# Reorder table element (SOLVED)

I have

global_.game_data.turn.step = {
[22] = 0,
[3] = 0,
[2] = 1,
[4] = 0,
}

i want

global_.game_data.turn.step = {
[2] = 1,
[4] = 0,
[22] = 0,
[3] = 0,
}

or I have

global_.game_data.turn.step = {
[22] = 0,
[3] = 0,
[2] = 0,
[4] = 1,
}

i want

global_.game_data.turn.step = {
[4] = 1,
[22] = 0,
[3] = 0,
[2] = 0,
}

or I have

global_.game_data.turn.step = {
[4] = 0,
[22] = 1,
[3] = 0,
[2] = 0,
}

i want

global_.game_data.turn.step = {
[22] = 1,
[3] = 0,
[2] = 0,
[4] = 0,
}

just move element with no zero to top and circle reorder with zero
or this imposible?

This is all Lua related.

Printing (i.e. iterating on the keys of) a Lua table isnâ€™t guarantueed to output a sorted list of keys, as itâ€™s a hash table, and their storage details are internal to Lua.

You could store the items as pairs instead, then it should be easier to sort them:

``````x = { {4,0}, {22,1}, {3,0}, {2,0} }
table.sort(x, function (a,b) return a[2] > b[2]; end)
for k,v in ipairs(x) do print(k, v[1], v[2]) end
``````
1 Like

Many thanks ))

yes element with 1 value go to top corectly

``````1	22	1
2	3	0
3	4	0
4	2	0
``````

i need

``````1	22	1
2	3	0
3	2	0
4	4	0
``````

very strange languge ((

I need this to set the Z coordinate depending on the playerâ€™s turn order

Not sure how to sort that? It feels like something is missing for that to happen?
I.e. how would you know that `3` should be sorted before `2` and `4`?

However, once you do know that, you can simply modify your sort function to sort on each value at a time. E.g.:

``````table.sort(x, function (a,b)
if a[2] == b[2] then
return a[1] < b[1];
else
return a[2] > b[2];
end;
end)
``````

very strange languge

In which sense?
Perhaps that would help if you could specify what is missing?

in order after the element with one

i have this table and i need use in loop

``````x = { {4,1}, {22,0}, {3,0}, {2,0} } -- do nothing

x = { {4,0}, {22,1}, {3,0}, {2,0} } -- have
x = { {22,1}, {3,0}, {2,0} , {4,0}} -- need - just top three element  {22,1}, {3,0}, {2,0} and set {4,0} to last

x = { {4,0}, {22,0}, {3,1}, {2,0} } -- have
x = { {3,1}, {2,0}, {4,0} , {22,0}} -- need - just top two element  {3,1}, {2,0}  and set {4,0}, {22,0} to last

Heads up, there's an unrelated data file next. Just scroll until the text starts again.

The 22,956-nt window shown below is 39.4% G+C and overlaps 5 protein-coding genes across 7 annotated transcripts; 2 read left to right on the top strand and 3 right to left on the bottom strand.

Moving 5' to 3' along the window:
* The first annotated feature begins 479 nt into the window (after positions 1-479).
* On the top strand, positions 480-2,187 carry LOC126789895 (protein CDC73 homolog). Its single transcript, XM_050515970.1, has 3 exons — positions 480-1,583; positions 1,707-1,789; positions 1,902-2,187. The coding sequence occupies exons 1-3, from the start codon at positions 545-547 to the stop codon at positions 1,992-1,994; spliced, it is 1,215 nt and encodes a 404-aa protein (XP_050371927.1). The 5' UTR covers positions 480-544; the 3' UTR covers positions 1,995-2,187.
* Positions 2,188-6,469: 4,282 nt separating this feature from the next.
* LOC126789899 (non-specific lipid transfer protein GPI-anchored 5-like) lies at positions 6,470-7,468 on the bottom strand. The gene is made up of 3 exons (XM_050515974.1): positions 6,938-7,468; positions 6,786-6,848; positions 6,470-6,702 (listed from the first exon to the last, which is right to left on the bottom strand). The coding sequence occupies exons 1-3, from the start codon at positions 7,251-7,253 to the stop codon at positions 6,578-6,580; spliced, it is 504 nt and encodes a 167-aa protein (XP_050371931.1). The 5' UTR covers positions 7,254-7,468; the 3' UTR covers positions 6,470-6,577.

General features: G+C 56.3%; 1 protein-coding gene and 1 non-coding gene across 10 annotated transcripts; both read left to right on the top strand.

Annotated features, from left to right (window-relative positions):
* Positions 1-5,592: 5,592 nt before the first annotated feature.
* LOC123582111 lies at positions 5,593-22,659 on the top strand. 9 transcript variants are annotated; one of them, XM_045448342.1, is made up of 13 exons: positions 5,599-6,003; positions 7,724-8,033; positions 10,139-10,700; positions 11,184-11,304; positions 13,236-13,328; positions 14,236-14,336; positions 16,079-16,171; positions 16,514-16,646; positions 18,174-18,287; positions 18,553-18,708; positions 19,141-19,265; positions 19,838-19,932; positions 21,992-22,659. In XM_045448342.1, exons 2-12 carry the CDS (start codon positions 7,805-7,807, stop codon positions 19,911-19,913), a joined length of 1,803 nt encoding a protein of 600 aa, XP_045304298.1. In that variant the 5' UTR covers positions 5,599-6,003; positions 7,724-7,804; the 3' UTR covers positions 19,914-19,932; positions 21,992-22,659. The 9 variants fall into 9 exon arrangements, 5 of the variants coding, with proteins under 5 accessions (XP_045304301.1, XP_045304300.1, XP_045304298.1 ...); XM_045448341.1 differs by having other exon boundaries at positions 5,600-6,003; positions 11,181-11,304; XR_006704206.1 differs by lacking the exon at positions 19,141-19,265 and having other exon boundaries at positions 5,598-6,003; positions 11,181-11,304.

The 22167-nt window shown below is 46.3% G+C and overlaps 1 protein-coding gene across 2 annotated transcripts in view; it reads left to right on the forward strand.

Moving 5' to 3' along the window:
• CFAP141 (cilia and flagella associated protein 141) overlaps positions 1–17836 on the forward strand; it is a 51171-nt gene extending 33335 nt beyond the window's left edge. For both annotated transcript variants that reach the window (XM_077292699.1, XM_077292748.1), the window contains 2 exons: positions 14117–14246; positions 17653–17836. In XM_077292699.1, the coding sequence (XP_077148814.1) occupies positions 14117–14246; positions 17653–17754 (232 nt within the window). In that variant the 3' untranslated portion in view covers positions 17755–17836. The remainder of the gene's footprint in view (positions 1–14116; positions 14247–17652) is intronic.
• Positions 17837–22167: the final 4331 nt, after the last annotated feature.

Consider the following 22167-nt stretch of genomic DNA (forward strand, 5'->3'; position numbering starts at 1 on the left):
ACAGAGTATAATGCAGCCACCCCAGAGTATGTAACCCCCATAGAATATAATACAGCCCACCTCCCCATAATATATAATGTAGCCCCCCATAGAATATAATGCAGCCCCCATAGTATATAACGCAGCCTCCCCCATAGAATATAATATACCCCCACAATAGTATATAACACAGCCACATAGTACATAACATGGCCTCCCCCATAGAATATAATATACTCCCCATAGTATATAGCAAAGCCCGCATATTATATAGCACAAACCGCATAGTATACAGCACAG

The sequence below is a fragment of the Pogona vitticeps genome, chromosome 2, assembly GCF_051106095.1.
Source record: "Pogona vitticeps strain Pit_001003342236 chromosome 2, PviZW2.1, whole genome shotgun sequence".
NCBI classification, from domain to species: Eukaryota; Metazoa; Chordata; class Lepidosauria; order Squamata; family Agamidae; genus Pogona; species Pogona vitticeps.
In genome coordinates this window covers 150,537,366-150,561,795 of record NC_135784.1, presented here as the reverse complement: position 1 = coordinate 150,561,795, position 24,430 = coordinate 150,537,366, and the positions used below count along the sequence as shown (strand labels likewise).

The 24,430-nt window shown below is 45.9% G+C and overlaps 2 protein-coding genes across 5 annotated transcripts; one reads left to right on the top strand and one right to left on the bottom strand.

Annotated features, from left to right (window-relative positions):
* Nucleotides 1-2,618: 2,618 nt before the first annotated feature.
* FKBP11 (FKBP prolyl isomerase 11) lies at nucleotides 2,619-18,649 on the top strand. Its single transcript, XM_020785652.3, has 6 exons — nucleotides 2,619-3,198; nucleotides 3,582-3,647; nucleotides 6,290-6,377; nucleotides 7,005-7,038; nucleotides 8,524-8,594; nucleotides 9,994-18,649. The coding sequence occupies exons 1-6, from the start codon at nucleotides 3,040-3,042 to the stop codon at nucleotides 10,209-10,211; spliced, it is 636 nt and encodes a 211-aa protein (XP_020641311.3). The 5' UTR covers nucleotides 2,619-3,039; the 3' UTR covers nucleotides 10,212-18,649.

x = { {4,0}, {22,0}, {3,0}, {2,1} } -- have
x = { {2,1}, {4,0}, {22,0} , {3,0}} -- need - just top one element  {2,1} and set {4,0}, {22,0}, {3,0} to last
``````

and so on in a circle to make a shift

you need something like this

``````local function sort(x)
local index = 0
for i = 1, #x do
if x[i][2] == 1 then
index = i
break
end
end
if index > 1 then
local ret = {}
for i = index, #x do
table.insert(ret, x[i])
end
for i = 1, index - 1 do
table.insert(ret, x[i])
end
return ret
else
return x
end
end

function init(self)
local x = { {4,0}, {22,1}, {3,0}, {2,0} }
pprint(sort(x))
end

``````
2 Likes

Yes )) it work

thank you very much

RIght, so I think I understand now.
So to describe the algorithm, itâ€™d be something like:

• Find index of new â€śheadâ€ť of the list, store in `count`
• Rotate the list left `count` steps

What @Chung_Xa outlined should work (you probably want to modify it a bit to detect the highest number).
But I wouldnâ€™t call it a â€śsortâ€ť anymore, the common name for this operation is â€śrotateâ€ť.
My advice would be to split it up into two function accordingly:

``````local count = find_highest_index(a)
rotate_left(a, count)
``````

no number - number is player id

And I need to sort the characters so that they are not on the same line.

active character always on top. Whoever goes next is behind him and so on

The following function maps these:

``````local function cycle_table(t)
for i=1,#t do
if t[i][2]==1 then
local n_t={}
for ii=1,#t do
n_t[ii]=t[i+ii-2<#t and i+ii-1 or i+ii-1-#t]
end
return n_t
end
end
end
-- usage:
xx = cycle_table(x)
``````

Thank you. Works. I canâ€™t get used to random tables